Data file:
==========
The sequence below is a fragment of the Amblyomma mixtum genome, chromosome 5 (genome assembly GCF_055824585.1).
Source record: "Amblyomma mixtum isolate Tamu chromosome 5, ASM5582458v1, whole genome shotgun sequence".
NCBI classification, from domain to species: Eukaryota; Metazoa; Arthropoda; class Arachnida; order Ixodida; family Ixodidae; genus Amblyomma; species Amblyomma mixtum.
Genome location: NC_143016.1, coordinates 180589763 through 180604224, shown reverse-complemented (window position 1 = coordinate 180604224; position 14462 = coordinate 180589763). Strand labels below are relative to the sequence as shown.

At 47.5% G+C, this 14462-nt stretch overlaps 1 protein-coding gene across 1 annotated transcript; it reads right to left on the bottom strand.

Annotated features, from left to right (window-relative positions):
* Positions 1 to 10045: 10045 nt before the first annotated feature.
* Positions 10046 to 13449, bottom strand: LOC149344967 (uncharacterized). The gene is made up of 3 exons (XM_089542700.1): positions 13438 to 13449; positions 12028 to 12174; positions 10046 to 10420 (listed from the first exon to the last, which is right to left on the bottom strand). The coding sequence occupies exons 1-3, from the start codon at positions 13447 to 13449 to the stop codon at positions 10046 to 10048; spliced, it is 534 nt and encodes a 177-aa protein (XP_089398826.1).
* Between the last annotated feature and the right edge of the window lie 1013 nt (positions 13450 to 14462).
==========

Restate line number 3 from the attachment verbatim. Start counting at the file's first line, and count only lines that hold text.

NCBI classification, from domain to species: Eukaryota; Metazoa; Arthropoda; class Arachnida; order Ixodida; family Ixodidae; genus Amblyomma; species Amblyomma mixtum.